After the earthquake came a fire,
but the Lord was not in the fire.
And after the fire came a gentle whisper.
When Elijah heard it, he pulled his cloak over his face
and went out and stood at the mouth of the cave.
Then a voice said to him,
What are you doing here, Elijah?
I King 19:12-13
The context of this story from the first book of Kings is that the prophet Elijah has fled for his life from a real and present threat and has spent the night in a cave. While in the cave, he hears God asking him to go and stand on a mountain, because the presence of the Lord is going to pass by. After this instruction is given, a great wind comes, then an earthquake, then a fire. But none of these dramatic events were the voice of God. Instead, the voice of God came to Elijah in a gentle whisper.
We look for God, listen for God, try to hear God, but often we do so with misguided assumptions. We expect God to speak to us with great drama.
But, more often than not, God comes to us in a gentle whisper. The God of the Universe, the Creator and Sustainer of all things, comes to us intimately, gently, quietly. This says a great deal about God, about the intimacy of the conversation that God offers us. It also says something about us. It tells us that in order to hear God, we will need to still and quiet ourselves and listen for God’s gentle whisper.
Imagine a kindergarten teacher on the first day of school with her new class. Picture the children sitting on a rug while the seasoned teacher sits on a child-sized chair, welcomes the children and talks to them about the guidelines for the classroom. For the first few minutes of talking to the children, the teacher whispers. The children and their parents sit very still, very quiet and lean in to hear every word she has to say.
Prayer is allowing ourselves to be those little children, sitting at the feet of our Maker, hearing the gentle whisper of God, speaking words of welcome and of instruction.
The fact that God speaks in a gentle whisper does not mean that we will always like what we hear. In this story, God knows that Elijah is afraid for his life and is in hiding. But this frightened hiding is not what God wants for Elijah. So God confronts Elijah asking, “What are you doing here, Elijah?’ Elijah explains his fear and his behavior and God listens. This is, in fact, the second time they have had this conversation. God’s response is to call Elijah out of hiding.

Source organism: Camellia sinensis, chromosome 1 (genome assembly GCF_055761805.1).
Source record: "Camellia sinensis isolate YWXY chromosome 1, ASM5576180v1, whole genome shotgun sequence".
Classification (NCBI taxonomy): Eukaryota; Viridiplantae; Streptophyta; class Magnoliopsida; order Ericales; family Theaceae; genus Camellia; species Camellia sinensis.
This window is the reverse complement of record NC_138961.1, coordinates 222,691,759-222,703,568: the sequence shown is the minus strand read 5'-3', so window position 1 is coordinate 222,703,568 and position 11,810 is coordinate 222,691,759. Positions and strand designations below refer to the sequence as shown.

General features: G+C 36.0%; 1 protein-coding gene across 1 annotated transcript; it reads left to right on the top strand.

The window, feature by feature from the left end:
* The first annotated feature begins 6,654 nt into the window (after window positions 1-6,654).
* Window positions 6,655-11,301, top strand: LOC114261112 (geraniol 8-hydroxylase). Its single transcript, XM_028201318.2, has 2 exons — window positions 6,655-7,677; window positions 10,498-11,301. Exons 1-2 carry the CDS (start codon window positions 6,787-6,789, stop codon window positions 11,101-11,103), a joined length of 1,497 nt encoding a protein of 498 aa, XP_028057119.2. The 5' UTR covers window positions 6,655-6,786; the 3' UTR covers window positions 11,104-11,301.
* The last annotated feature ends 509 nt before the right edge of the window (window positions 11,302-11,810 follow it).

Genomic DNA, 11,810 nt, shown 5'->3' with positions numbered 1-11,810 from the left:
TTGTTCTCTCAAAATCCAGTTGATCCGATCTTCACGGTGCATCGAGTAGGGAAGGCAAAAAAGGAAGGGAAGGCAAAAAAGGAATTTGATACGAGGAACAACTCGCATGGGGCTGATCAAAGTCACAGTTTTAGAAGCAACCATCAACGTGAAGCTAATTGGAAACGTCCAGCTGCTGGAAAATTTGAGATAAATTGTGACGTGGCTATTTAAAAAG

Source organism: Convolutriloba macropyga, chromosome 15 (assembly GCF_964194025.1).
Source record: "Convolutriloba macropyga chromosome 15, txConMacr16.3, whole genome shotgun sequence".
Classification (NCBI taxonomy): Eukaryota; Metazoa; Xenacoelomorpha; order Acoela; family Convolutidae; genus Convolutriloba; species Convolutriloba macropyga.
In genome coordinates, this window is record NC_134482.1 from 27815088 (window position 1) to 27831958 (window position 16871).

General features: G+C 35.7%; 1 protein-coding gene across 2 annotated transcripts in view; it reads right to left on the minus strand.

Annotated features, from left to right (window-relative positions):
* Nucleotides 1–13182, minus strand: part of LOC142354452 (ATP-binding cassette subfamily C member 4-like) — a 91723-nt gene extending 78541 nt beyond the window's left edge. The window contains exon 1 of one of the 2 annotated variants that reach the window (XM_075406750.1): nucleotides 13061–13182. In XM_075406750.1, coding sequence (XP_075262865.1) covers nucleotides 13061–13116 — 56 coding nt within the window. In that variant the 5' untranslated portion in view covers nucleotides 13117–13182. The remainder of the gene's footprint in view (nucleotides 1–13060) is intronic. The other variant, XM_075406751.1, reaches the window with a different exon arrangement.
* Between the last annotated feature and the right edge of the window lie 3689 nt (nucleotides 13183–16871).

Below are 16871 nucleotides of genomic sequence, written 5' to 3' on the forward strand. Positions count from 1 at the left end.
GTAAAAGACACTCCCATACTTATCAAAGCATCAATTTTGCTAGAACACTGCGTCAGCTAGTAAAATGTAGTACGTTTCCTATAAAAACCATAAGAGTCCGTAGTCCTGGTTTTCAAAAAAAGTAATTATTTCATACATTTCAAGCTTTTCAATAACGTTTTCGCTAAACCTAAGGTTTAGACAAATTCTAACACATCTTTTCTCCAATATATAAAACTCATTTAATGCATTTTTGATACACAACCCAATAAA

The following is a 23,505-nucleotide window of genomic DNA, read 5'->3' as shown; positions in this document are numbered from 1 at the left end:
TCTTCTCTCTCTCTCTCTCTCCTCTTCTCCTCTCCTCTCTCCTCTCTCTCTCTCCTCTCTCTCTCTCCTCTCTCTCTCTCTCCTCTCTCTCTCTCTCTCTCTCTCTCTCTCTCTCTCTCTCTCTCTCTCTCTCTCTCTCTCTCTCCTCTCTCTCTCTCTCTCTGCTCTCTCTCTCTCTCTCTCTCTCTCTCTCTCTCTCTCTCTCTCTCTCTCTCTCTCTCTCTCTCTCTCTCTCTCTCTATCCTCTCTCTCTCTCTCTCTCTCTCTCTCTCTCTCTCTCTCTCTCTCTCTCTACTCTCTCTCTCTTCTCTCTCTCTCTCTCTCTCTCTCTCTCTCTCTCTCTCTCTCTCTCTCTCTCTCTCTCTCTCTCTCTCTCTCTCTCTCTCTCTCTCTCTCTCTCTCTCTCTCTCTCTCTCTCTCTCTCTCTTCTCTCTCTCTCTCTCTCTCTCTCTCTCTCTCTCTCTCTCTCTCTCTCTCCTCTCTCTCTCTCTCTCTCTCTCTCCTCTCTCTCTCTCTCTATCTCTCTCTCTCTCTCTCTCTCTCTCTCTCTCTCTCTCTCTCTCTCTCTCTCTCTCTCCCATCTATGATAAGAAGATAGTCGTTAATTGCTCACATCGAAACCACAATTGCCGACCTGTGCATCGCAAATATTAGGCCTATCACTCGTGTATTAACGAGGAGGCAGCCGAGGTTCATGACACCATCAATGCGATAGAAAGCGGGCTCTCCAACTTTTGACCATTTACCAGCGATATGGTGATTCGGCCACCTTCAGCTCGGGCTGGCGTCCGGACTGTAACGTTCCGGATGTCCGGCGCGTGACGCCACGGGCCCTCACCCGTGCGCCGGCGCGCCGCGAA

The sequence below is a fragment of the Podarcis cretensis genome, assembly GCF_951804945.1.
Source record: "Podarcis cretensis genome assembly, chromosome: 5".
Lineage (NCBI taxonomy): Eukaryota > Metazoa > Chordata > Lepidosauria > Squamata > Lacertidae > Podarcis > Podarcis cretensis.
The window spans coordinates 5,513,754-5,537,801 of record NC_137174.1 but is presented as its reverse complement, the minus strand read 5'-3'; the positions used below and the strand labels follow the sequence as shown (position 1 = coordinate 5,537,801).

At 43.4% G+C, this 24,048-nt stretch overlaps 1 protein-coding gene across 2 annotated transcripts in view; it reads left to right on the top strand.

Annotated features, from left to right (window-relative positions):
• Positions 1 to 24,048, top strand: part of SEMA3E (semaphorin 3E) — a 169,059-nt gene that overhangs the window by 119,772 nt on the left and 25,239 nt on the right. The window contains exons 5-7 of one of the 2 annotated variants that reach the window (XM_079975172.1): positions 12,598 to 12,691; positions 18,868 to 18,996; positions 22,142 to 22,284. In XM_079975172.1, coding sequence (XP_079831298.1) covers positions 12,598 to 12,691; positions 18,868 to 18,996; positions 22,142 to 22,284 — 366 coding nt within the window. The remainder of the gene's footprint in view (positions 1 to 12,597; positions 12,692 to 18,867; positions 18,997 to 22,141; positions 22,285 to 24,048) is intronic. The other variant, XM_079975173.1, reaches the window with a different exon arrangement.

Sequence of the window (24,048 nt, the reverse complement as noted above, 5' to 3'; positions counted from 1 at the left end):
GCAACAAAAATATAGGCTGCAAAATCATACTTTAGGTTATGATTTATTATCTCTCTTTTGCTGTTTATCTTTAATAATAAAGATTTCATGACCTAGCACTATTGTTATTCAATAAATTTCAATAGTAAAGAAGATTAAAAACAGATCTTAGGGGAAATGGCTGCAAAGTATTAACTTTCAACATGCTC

In gentle, tender love God calls us out of our fear, out of our hiding. May we quiet ourselves to hear. May our spirits be moved by the quiet, powerful, intimate voice of God.
When I am afraid, I go into hiding.
I crawl into a cave
in an attempt to protect myself.
I need to hear your voice.
Still my fearful heart.
Let me be a little child before you,
listening for your gentle whisper
of loving instruction.
Give me the courage
and strength I need
to hear your voice
calling me out of hiding
and into your loving will.
Take some time to still and quiet yourself. Perhaps it would help to first pour out your fears and concerns to God. Then sit in a comfortable position, breathing easily, with hands open on your lap, inviting God to say whatever God might choose to say to you at this time. Listen for the gentle, loving whisper of God. If what you hear is harsh or judgmental, gently redirect your attention back to the loving heart of God. You may need to do this several times. If what you hear is silence, know that God is there with you in the silence. If what you hear is wisdom or instruction, write down what you hear and ask for the strength to respond.
Kelly Ojeda says
I like this reflection on God’s “gentle whisper”. Today I read the verse Heb. 9:27, “It is appointed unto man once to die and after that comes judgement.” It made me feel fearful – like hiding. After this reading, I thought about how God’s accountability is compassionate – just like I hold my teenagers accountable – because I care. I just imagine God speaking this truth with a compassionate, gentle whisper, and it changes everything.